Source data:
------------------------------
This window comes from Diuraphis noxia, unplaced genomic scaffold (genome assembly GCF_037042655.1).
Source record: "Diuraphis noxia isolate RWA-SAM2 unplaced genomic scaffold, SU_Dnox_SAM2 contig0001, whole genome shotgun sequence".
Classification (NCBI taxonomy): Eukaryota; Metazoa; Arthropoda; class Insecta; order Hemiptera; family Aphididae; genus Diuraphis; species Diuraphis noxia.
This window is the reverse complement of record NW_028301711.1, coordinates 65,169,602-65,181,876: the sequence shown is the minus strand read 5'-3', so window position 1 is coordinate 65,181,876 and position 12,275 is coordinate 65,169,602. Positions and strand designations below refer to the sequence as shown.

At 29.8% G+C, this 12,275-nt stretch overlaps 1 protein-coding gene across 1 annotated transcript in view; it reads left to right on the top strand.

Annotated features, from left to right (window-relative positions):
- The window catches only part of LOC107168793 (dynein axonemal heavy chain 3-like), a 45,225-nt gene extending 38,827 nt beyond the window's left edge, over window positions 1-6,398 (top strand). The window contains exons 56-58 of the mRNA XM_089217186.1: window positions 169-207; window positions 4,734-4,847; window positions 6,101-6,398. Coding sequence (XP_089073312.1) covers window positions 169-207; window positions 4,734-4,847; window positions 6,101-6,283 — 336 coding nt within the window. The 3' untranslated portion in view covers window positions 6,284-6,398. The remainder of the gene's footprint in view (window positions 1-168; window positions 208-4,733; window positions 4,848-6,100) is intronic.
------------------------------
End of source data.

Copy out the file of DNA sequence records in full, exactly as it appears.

This window comes from Diuraphis noxia, unplaced genomic scaffold (genome assembly GCF_037042655.1).
Source record: "Diuraphis noxia isolate RWA-SAM2 unplaced genomic scaffold, SU_Dnox_SAM2 contig0001, whole genome shotgun sequence".
Classification (NCBI taxonomy): Eukaryota; Metazoa; Arthropoda; class Insecta; order Hemiptera; family Aphididae; genus Diuraphis; species Diuraphis noxia.
This window is the reverse complement of record NW_028301711.1, coordinates 65,169,602-65,181,876: the sequence shown is the minus strand read 5'-3', so window position 1 is coordinate 65,181,876 and position 12,275 is coordinate 65,169,602. Positions and strand designations below refer to the sequence as shown.

At 29.8% G+C, this 12,275-nt stretch overlaps 1 protein-coding gene across 1 annotated transcript in view; it reads left to right on the top strand.

Annotated features, from left to right (window-relative positions):
- The window catches only part of LOC107168793 (dynein axonemal heavy chain 3-like), a 45,225-nt gene extending 38,827 nt beyond the window's left edge, over window positions 1-6,398 (top strand). The window contains exons 56-58 of the mRNA XM_089217186.1: window positions 169-207; window positions 4,734-4,847; window positions 6,101-6,398. Coding sequence (XP_089073312.1) covers window positions 169-207; window positions 4,734-4,847; window positions 6,101-6,283 — 336 coding nt within the window. The 3' untranslated portion in view covers window positions 6,284-6,398. The remainder of the gene's footprint in view (window positions 1-168; window positions 208-4,733; window positions 4,848-6,100) is intronic.